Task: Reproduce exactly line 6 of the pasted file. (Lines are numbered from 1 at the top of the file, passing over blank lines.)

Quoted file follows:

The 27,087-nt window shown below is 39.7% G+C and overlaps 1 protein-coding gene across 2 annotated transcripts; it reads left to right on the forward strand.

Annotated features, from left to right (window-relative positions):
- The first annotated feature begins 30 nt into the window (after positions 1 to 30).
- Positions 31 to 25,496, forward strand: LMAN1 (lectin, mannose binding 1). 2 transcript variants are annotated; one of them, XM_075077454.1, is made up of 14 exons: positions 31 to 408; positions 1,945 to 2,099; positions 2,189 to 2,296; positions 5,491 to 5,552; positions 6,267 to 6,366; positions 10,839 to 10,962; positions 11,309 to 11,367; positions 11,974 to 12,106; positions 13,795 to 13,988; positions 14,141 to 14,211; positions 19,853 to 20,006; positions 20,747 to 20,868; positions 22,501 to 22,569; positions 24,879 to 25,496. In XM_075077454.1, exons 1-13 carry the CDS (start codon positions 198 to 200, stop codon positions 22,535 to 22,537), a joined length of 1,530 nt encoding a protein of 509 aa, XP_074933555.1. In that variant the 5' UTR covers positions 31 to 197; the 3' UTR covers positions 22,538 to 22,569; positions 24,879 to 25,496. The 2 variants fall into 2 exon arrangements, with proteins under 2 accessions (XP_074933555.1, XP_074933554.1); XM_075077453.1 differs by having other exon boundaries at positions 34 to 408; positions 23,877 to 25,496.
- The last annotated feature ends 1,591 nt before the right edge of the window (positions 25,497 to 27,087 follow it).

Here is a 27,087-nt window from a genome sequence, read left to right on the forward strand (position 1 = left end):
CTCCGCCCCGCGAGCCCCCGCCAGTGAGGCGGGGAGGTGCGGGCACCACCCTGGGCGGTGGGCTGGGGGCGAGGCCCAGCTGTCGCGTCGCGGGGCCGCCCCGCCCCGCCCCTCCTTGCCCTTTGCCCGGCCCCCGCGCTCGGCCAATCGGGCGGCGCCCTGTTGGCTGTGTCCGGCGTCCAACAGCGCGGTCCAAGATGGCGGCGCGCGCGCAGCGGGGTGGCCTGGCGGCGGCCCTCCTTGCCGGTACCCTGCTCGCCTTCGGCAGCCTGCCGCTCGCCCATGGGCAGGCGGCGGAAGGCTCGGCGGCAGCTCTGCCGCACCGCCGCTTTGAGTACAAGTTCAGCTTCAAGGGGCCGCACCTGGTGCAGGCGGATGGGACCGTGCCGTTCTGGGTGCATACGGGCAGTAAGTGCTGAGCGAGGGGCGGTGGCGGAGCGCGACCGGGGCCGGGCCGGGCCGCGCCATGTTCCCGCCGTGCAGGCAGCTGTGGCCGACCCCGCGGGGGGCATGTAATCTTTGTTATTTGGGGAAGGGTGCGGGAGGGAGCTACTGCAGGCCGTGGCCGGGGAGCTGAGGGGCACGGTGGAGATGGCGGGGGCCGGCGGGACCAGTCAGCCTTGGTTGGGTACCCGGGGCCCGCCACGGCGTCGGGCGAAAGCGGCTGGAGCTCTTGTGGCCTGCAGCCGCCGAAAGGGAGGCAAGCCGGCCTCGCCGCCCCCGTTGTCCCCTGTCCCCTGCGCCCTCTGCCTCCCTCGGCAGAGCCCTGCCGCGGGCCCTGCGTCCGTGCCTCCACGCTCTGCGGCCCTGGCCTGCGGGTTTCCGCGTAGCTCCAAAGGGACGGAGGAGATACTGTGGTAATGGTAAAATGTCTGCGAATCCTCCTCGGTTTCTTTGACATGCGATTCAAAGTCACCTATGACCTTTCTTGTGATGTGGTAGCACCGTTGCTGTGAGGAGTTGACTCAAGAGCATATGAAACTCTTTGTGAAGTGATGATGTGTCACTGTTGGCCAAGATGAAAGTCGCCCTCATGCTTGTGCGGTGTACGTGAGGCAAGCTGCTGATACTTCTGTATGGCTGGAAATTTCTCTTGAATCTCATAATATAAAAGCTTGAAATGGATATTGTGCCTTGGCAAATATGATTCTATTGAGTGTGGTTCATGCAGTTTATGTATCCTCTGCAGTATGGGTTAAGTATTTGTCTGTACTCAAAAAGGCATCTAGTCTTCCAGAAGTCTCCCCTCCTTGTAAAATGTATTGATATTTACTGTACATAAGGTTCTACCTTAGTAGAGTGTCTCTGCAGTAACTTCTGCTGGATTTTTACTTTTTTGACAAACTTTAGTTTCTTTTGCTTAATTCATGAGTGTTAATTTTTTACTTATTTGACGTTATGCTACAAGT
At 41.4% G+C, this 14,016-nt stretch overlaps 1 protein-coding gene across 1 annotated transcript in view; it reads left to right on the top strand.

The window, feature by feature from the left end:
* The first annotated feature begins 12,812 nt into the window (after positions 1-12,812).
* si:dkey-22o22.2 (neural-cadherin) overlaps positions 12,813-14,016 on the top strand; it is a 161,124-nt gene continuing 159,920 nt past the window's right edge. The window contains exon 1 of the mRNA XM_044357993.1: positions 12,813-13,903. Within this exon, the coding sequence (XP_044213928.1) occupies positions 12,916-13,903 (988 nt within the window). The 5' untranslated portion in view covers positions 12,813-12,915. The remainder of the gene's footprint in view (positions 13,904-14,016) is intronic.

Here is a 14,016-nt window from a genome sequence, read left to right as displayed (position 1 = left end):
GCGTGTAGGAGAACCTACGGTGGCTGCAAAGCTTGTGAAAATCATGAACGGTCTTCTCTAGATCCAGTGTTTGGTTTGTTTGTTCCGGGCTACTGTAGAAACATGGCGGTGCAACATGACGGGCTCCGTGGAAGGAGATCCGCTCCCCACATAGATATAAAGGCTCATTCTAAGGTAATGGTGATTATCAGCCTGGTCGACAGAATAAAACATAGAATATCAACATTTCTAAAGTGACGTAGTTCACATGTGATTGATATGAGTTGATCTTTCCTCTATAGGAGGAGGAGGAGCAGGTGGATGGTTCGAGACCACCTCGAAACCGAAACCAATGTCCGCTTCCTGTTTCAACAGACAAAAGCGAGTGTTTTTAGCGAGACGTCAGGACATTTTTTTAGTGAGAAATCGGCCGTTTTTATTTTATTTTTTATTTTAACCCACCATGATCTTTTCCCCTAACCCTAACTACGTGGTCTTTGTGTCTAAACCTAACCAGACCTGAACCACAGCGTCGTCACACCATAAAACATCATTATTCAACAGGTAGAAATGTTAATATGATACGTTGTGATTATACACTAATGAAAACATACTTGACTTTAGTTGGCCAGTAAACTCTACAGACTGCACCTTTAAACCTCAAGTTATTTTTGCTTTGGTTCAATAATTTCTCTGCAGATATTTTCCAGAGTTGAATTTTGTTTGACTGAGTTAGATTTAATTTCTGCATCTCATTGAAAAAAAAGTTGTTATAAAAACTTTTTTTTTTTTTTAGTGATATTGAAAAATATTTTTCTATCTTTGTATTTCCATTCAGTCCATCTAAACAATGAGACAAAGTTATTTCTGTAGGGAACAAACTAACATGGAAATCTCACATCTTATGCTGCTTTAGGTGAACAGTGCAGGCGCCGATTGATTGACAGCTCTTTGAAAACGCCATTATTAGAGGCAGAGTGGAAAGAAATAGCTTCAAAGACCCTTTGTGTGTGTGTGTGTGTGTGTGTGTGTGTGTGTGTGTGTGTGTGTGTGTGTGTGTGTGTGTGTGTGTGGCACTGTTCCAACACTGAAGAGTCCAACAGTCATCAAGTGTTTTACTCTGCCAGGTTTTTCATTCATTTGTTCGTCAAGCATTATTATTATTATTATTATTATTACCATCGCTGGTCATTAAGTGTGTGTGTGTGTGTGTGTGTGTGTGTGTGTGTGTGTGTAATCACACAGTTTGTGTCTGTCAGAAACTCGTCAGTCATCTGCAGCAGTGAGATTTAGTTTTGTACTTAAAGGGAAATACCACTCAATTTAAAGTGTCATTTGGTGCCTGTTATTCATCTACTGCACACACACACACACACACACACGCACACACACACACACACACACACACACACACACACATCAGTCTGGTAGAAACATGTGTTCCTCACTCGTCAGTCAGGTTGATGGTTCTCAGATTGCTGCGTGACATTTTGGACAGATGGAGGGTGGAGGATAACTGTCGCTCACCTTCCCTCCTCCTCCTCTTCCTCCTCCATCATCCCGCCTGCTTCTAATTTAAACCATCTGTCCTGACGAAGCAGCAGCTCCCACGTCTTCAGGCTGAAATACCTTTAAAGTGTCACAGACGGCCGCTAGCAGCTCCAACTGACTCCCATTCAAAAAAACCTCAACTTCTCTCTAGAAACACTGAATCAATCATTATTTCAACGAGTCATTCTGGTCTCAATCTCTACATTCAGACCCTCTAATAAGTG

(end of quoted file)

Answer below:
Here is a 27,087-nt window from a genome sequence, read left to right on the forward strand (position 1 = left end):